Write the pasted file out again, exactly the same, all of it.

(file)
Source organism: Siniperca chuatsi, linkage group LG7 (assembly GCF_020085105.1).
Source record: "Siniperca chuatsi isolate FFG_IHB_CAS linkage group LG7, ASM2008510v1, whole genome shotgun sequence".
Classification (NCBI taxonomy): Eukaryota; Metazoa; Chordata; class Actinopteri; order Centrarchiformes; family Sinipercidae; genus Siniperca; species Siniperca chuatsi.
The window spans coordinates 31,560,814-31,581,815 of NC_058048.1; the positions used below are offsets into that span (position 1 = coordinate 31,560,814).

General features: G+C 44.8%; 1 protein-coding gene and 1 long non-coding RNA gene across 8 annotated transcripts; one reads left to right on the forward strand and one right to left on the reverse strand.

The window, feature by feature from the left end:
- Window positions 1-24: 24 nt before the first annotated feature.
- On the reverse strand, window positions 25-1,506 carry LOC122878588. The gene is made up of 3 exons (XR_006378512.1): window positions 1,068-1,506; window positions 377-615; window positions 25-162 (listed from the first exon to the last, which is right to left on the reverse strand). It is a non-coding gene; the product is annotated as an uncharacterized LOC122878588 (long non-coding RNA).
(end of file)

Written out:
Source organism: Siniperca chuatsi, linkage group LG7 (assembly GCF_020085105.1).
Source record: "Siniperca chuatsi isolate FFG_IHB_CAS linkage group LG7, ASM2008510v1, whole genome shotgun sequence".
Classification (NCBI taxonomy): Eukaryota; Metazoa; Chordata; class Actinopteri; order Centrarchiformes; family Sinipercidae; genus Siniperca; species Siniperca chuatsi.
The window spans coordinates 31,560,814-31,581,815 of NC_058048.1; the positions used below are offsets into that span (position 1 = coordinate 31,560,814).

General features: G+C 44.8%; 1 protein-coding gene and 1 long non-coding RNA gene across 8 annotated transcripts; one reads left to right on the forward strand and one right to left on the reverse strand.

The window, feature by feature from the left end:
- Window positions 1-24: 24 nt before the first annotated feature.
- On the reverse strand, window positions 25-1,506 carry LOC122878588. The gene is made up of 3 exons (XR_006378512.1): window positions 1,068-1,506; window positions 377-615; window positions 25-162 (listed from the first exon to the last, which is right to left on the reverse strand). It is a non-coding gene; the product is annotated as an uncharacterized LOC122878588 (long non-coding RNA).